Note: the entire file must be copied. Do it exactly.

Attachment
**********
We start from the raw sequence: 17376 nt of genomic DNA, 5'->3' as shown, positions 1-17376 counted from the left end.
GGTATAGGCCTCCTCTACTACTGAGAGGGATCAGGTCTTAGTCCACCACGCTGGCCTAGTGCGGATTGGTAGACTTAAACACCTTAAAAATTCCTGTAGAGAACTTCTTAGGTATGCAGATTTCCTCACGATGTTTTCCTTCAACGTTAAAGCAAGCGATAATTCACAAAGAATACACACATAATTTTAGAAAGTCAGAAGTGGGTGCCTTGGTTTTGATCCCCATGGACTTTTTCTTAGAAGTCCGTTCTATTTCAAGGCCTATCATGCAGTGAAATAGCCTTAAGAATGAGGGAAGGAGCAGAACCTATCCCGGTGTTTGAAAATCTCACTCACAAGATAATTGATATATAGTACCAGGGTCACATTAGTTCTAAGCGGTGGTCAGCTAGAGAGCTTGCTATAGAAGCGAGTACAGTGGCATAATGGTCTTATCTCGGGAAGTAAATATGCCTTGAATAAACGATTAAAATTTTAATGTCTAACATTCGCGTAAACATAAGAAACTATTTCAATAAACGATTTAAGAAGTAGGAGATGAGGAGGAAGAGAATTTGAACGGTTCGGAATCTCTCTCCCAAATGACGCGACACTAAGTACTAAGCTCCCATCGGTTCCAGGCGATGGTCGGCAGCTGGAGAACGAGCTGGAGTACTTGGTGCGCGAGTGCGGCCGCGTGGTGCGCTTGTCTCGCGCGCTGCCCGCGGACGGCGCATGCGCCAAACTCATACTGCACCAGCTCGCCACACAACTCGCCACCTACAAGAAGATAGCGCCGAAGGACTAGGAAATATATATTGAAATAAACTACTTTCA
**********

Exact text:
We start from the raw sequence: 17376 nt of genomic DNA, 5'->3' as shown, positions 1-17376 counted from the left end.
GGTATAGGCCTCCTCTACTACTGAGAGGGATCAGGTCTTAGTCCACCACGCTGGCCTAGTGCGGATTGGTAGACTTAAACACCTTAAAAATTCCTGTAGAGAACTTCTTAGGTATGCAGATTTCCTCACGATGTTTTCCTTCAACGTTAAAGCAAGCGATAATTCACAAAGAATACACACATAATTTTAGAAAGTCAGAAGTGGGTGCCTTGGTTTTGATCCCCATGGACTTTTTCTTAGAAGTCCGTTCTATTTCAAGGCCTATCATGCAGTGAAATAGCCTTAAGAATGAGGGAAGGAGCAGAACCTATCCCGGTGTTTGAAAATCTCACTCACAAGATAATTGATATATAGTACCAGGGTCACATTAGTTCTAAGCGGTGGTCAGCTAGAGAGCTTGCTATAGAAGCGAGTACAGTGGCATAATGGTCTTATCTCGGGAAGTAAATATGCCTTGAATAAACGATTAAAATTTTAATGTCTAACATTCGCGTAAACATAAGAAACTATTTCAATAAACGATTTAAGAAGTAGGAGATGAGGAGGAAGAGAATTTGAACGGTTCGGAATCTCTCTCCCAAATGACGCGACACTAAGTACTAAGCTCCCATCGGTTCCAGGCGATGGTCGGCAGCTGGAGAACGAGCTGGAGTACTTGGTGCGCGAGTGCGGCCGCGTGGTGCGCTTGTCTCGCGCGCTGCCCGCGGACGGCGCATGCGCCAAACTCATACTGCACCAGCTCGCCACACAACTCGCCACCTACAAGAAGATAGCGCCGAAGGACTAGGAAATATATATTGAAATAAACTACTTTCA